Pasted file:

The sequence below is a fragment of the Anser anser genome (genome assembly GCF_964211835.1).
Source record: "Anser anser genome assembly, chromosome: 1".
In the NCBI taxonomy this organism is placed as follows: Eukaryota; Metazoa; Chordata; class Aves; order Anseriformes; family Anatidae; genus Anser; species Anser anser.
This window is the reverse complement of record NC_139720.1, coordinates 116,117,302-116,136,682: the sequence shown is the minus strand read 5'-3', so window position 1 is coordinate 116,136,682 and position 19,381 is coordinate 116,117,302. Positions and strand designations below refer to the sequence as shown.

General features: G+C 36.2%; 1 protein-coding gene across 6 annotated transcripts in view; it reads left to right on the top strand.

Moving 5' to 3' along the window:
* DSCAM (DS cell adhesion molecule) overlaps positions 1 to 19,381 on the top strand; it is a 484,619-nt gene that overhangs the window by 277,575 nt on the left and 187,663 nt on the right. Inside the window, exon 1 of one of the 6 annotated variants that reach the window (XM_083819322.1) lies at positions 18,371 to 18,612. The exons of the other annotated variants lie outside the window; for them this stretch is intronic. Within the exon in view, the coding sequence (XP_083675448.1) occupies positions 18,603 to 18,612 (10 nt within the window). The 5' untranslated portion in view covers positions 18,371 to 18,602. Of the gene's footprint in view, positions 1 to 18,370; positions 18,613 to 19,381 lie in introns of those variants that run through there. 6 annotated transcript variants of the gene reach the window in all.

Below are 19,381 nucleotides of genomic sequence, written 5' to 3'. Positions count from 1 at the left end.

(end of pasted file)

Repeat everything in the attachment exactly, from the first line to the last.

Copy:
The sequence below is a fragment of the Anser anser genome (genome assembly GCF_964211835.1).
Source record: "Anser anser genome assembly, chromosome: 1".
In the NCBI taxonomy this organism is placed as follows: Eukaryota; Metazoa; Chordata; class Aves; order Anseriformes; family Anatidae; genus Anser; species Anser anser.
This window is the reverse complement of record NC_139720.1, coordinates 116,117,302-116,136,682: the sequence shown is the minus strand read 5'-3', so window position 1 is coordinate 116,136,682 and position 19,381 is coordinate 116,117,302. Positions and strand designations below refer to the sequence as shown.

General features: G+C 36.2%; 1 protein-coding gene across 6 annotated transcripts in view; it reads left to right on the top strand.

Moving 5' to 3' along the window:
* DSCAM (DS cell adhesion molecule) overlaps positions 1 to 19,381 on the top strand; it is a 484,619-nt gene that overhangs the window by 277,575 nt on the left and 187,663 nt on the right. Inside the window, exon 1 of one of the 6 annotated variants that reach the window (XM_083819322.1) lies at positions 18,371 to 18,612. The exons of the other annotated variants lie outside the window; for them this stretch is intronic. Within the exon in view, the coding sequence (XP_083675448.1) occupies positions 18,603 to 18,612 (10 nt within the window). The 5' untranslated portion in view covers positions 18,371 to 18,602. Of the gene's footprint in view, positions 1 to 18,370; positions 18,613 to 19,381 lie in introns of those variants that run through there. 6 annotated transcript variants of the gene reach the window in all.

Below are 19,381 nucleotides of genomic sequence, written 5' to 3'. Positions count from 1 at the left end.